List of tables
TOC h z c “Table” Table 1 Framework for supplier performance PAGEREF _Toc524548019 h 6Table 2 Prior methodologies PAGEREF _Toc524548020 h 9Table 3 Category, Variables, Parameters PAGEREF _Toc524548021 h 20Table 4 Numeric Attributes PAGEREF _Toc524548022 h 25Table 5 Parameters/attributes, data type, values PAGEREF _Toc524548023 h 25Table 6 Deleted Parameters PAGEREF _Toc524548024 h 30Table 7 Models PAGEREF _Toc524548025 h 31
List of figures
TOC h z c “Figure” Figure 1 Knowledge Discovery Process PAGEREF _Toc524548044 h 11Figure 2 Company Overview & Export Situation PAGEREF _Toc524548045 h 22Figure 3 Quality Assurance PAGEREF _Toc524548046 h 23Figure 4 R&D PAGEREF _Toc524548047 h 24Figure 5 Grade A PAGEREF _Toc524548048 h 33Figure 6 Grade B PAGEREF _Toc524548049 h 34Figure 7 Grade C PAGEREF _Toc524548050 h 35Figure 8 Grade D PAGEREF _Toc524548051 h 36
Abstract:
“World is drowning in data but starving for knowledge.” Knowledge discovery in databases (KDD) plays an important role in decision-making tasks by supporting end users both in exploring and understanding of very large datasets and in building models with validity over unseen data. Knowledge Discovery in Database (KDD) brings the latest research in databases and Artificial intelligence (AI). Many studies have addressed which criteria have to be considered to weight potential suppliers when traditional vendor–buyer purchasing transactions take place. However, due to the peculiarities of the e-procurement process, paradigms and criteria are studied for the selection of viable suppliers when internet-based transactions are set up. The outcomes are based, on the one hand, on the work of a focus group especially set up for this purpose, and, on the other hand, on the literature review. Then, the proposed selection criteria are structured into an original framework. The framework is conceived for the direct in-field application by means of common multi-attribute decision-making methods, such as the data mining techniques. In this research, various algorithms, techniques and methods are used to mine data; including decision trees, rule induction. These algorithms, techniques and methods are used to detect patterns in the dataset. The first and simplest analytical step in data mining is to describe the E- suppliers data (engine part suppliers) – summarize its statistical attributes (such as means and standard deviations). In the Data Mining Process, collecting (supplier data), exploring and selecting the right data is important. In this research, useful patterns found by using these algorithms are analysed to discover potentially useful knowledge about supplier’s performance.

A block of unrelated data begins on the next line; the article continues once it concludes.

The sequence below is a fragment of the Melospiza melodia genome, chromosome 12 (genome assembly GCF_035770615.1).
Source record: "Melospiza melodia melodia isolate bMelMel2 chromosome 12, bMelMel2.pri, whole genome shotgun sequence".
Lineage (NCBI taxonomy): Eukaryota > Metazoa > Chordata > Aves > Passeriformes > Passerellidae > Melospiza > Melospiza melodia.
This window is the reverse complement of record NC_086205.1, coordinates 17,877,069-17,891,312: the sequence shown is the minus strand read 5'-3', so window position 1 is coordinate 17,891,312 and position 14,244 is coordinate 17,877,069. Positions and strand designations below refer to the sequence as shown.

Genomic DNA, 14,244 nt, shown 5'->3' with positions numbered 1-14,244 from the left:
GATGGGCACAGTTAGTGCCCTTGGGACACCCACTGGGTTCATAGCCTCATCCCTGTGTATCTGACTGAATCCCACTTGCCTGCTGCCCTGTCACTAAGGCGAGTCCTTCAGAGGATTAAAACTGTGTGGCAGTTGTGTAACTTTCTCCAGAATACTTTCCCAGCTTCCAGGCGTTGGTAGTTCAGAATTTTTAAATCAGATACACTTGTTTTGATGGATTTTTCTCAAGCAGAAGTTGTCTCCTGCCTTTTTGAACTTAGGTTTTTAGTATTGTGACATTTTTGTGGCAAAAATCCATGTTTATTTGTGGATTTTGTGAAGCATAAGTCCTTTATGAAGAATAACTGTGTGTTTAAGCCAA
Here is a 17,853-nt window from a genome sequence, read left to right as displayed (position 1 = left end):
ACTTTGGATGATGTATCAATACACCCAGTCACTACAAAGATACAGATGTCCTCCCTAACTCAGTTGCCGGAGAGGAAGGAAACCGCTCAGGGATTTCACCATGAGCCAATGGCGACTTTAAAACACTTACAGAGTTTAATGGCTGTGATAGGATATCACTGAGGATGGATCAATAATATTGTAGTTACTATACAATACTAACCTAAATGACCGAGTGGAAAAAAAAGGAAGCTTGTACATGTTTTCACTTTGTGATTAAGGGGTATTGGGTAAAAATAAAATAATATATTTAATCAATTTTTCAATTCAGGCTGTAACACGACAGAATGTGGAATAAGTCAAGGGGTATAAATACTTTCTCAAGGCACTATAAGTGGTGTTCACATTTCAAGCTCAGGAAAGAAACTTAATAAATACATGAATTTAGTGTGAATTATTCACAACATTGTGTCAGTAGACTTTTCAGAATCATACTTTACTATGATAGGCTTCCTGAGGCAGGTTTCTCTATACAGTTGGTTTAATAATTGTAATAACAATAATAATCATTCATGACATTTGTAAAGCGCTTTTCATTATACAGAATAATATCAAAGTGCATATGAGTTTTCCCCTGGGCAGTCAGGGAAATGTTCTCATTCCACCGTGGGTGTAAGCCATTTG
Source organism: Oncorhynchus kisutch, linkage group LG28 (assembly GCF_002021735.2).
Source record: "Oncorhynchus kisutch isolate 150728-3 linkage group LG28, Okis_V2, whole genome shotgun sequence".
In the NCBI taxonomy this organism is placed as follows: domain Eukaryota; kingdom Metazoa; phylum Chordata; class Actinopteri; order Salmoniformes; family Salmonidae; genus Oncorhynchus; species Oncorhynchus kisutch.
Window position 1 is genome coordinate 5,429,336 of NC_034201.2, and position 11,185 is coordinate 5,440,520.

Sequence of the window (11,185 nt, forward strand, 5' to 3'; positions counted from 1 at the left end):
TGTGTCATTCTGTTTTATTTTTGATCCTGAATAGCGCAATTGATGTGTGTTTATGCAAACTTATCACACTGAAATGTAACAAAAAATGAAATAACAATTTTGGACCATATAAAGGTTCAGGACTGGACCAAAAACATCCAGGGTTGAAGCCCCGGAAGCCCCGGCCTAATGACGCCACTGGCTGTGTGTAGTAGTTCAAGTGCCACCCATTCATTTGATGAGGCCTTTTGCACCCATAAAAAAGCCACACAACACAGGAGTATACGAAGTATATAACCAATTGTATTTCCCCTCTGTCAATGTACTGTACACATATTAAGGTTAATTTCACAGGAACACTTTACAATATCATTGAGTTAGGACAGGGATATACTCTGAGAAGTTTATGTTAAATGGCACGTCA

Chapter 011. Introduction1.1 Background:Supplier performance is becoming an increasingly important part of the solicitation process. After the emergence of high-profile scandals involving supplier misrepresentation, misappropriation of funds and outright fraud, purchasing managers across all industries are coming to understand the crucial role of research and due diligence play in the solicitation management process.